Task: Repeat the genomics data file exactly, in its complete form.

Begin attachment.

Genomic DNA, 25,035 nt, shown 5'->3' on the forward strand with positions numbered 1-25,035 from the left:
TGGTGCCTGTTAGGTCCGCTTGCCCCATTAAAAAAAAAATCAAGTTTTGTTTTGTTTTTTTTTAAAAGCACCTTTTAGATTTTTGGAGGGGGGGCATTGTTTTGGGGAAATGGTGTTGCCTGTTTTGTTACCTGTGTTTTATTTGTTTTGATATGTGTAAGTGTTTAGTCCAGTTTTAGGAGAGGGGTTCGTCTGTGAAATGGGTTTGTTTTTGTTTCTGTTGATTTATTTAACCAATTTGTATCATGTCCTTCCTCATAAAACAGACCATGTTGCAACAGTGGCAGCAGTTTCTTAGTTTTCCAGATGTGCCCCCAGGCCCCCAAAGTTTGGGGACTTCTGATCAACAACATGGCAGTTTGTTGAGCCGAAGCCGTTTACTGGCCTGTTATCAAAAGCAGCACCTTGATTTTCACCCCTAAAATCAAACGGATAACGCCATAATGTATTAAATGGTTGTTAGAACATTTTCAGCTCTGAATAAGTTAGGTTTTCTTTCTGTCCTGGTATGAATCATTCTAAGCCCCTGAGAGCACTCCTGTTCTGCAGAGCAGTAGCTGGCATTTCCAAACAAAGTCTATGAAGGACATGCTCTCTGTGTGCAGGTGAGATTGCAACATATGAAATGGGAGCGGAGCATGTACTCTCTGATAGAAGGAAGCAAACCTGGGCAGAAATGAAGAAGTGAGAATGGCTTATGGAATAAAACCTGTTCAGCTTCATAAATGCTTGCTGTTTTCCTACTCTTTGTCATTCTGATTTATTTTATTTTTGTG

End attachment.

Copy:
Genomic DNA, 25,035 nt, shown 5'->3' on the forward strand with positions numbered 1-25,035 from the left:
TGGTGCCTGTTAGGTCCGCTTGCCCCATTAAAAAAAAAATCAAGTTTTGTTTTGTTTTTTTTTAAAAGCACCTTTTAGATTTTTGGAGGGGGGGCATTGTTTTGGGGAAATGGTGTTGCCTGTTTTGTTACCTGTGTTTTATTTGTTTTGATATGTGTAAGTGTTTAGTCCAGTTTTAGGAGAGGGGTTCGTCTGTGAAATGGGTTTGTTTTTGTTTCTGTTGATTTATTTAACCAATTTGTATCATGTCCTTCCTCATAAAACAGACCATGTTGCAACAGTGGCAGCAGTTTCTTAGTTTTCCAGATGTGCCCCCAGGCCCCCAAAGTTTGGGGACTTCTGATCAACAACATGGCAGTTTGTTGAGCCGAAGCCGTTTACTGGCCTGTTATCAAAAGCAGCACCTTGATTTTCACCCCTAAAATCAAACGGATAACGCCATAATGTATTAAATGGTTGTTAGAACATTTTCAGCTCTGAATAAGTTAGGTTTTCTTTCTGTCCTGGTATGAATCATTCTAAGCCCCTGAGAGCACTCCTGTTCTGCAGAGCAGTAGCTGGCATTTCCAAACAAAGTCTATGAAGGACATGCTCTCTGTGTGCAGGTGAGATTGCAACATATGAAATGGGAGCGGAGCATGTACTCTCTGATAGAAGGAAGCAAACCTGGGCAGAAATGAAGAAGTGAGAATGGCTTATGGAATAAAACCTGTTCAGCTTCATAAATGCTTGCTGTTTTCCTACTCTTTGTCATTCTGATTTATTTTATTTTTGTG